At trial, some Appellees attempted to prove their compensatory damages for emotional distress by testifying that they suffered ignominy as a result of the City's invidious discrimination and the consequences this discrimination visited on their lives. Some Appellees testified in the most generic of terms that they were "humiliated," "betrayed," and "deceived" by the City's invidiously discriminatory promotions policy. In mustering the evidence of their compensatory damages, Appellees proffered only their vague, conclusory testimony, but despite the ephemeral nature of this evidence, the jury awarded each Appellee $3,000 in compensatory damages for his emotional distress.
Challenging the amount of the award of compensatory damages with respect to each Appellee, the City posits that the evidence is insufficient as a matter of law to sustain the verdict. According to the City, the evidence completely lacks any probative quality and is entirely speculative. Given these fatal flaws, the City argues that on no principled basis can the award of compensatory damages be sustained. The district court erred, therefore, the City reasons, in denying its motions for judgment as a matter of law.
Appellees advance two arguments respecting the sufficiency of the evidence. First, they maintain that we are procedurally barred from reviewing the sufficiency of the evidence because the City failed to raise and preserve adequately this issue in its Rule 50 motions. Second, even disregarding the procedural bar to reviewing the sufficiency of the evidence to sustain the compensatory damages, Appellees assert that the evidence is adequate to sustain their modest awards. According to Appellees, therefore, the district court properly denied the City's motions for judgment as a matter of law. We address these arguments in turn.
Traditionally the City is required to have raised the reason for which it is entitled to judgment as a matter of law in its Rule 50(a) motion before the case is submitted to the jury and reassert that reason in its Rule 50(b) motion after trial if the Rule 50(a) motion proves unsuccessful. See Singer v. Dungan, 45 F.3d 823, 928-29 (4th Cir. 1995). Thus, a Rule 50(a) motion is a prerequisite to a Rule 50(b) motion because the City must apprise the district court of the alleged insufficiency of Appellees' suit before the case is submitted to the jury. See Tights, Inc. v. Acme-McCrary Corp., 541 F.2d 1047, 1058 (4th Cir.), cert. denied, 429 U.S. 980 (1976). Hence, if the City completely failed to question the sufficiency of the evidence supporting compensatory damages in its Rule 50 motions, absent plain error, we would "not review the sufficiency of the evidence because implicit in the [City's] failure to move for judgment as a matter of law is the belief that the evidence created a jury issue, and the [City] `should not be permitted on appeal to impute error to the trial judge for sharing that view.'" Bristol Steel Iron Works. v. Bethlehem Steel Corp., 41 F.3d 182, 187 (4th Cir. 1994) (quoting Little v. Bankers Life Casualty Co., 426 F.2d 509, 511 (5th Cir. 1970)).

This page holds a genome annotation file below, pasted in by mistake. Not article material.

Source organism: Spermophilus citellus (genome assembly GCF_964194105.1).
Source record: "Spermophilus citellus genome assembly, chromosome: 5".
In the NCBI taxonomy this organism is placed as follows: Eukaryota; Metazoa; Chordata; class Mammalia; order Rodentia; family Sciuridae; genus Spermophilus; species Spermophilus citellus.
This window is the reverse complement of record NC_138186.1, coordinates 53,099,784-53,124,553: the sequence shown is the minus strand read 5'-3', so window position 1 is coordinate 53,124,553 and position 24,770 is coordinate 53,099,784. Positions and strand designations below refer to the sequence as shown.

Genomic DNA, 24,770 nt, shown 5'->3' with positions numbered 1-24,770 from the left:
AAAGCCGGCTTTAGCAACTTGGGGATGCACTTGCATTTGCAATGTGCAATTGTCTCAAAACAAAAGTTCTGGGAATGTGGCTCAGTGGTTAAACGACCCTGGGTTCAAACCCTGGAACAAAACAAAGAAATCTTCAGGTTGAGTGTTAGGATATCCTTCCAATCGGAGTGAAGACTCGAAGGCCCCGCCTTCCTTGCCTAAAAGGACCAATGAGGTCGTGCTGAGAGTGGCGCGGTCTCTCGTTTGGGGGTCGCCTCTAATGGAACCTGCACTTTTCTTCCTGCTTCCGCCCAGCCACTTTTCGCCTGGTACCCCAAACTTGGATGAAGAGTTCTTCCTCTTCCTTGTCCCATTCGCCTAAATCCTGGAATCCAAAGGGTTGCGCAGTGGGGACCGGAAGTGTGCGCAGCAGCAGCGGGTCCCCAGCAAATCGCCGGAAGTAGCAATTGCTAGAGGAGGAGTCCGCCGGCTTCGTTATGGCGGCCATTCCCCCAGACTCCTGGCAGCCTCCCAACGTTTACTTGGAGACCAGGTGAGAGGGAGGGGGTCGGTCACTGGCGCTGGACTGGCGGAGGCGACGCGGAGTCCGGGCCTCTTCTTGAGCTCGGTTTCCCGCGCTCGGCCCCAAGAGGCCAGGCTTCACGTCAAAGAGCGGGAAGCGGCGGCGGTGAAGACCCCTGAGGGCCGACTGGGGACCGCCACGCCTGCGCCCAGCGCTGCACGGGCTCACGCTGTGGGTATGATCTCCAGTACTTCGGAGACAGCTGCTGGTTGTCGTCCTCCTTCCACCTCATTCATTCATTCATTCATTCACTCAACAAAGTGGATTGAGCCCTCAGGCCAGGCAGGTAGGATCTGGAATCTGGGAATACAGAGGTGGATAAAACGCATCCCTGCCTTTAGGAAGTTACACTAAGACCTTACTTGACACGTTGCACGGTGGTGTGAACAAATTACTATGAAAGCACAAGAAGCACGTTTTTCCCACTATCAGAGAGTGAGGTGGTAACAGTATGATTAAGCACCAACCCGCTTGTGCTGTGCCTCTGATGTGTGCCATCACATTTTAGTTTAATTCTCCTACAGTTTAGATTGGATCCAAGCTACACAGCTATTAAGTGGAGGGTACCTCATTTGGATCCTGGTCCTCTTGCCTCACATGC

Our review of the record compels us to conclude that the City sufficiently raised and preserved the sufficiency issue for appellate review. First, in its Rule 50(a) motion at the close of Appellees' case-in-chief, the City contended "there's no legally sufficient evidentiary basis for a reasonable jury to find for the plaintiff on any of the issues brought before the court." (J.A. at 196.) Also, in arguing its Rule 50(a) motion, the City specifically reiterated that "there's really been no evidence from which a reasonable jury could conclude that they did, in fact, suffer mental and emotional distress that can be related to the constitutional violation they complained of." (J.A. at 199.) Denying the City's motion, the district court concluded that the sufficiency issue was raised: "I believe there is sufficient [evidence] — in the light most favorable to the plaintiff to go to the jury." (J.A. at 203.) We likewise conclude that the sufficiency issue was assuredly raised, given that we have reviewed sufficiency challenges under less compelling circumstances. See Singer, 45 F.3d at 828 (reviewing an improperly raised sufficiency challenge under Rule 50 and excusing the impropriety because the district court stated that there was sufficient evidence to send the case to the jury). We find no merit, therefore, in Appellees' contrary contention; accordingly, we conclude that we may review the sufficiency of the evidence.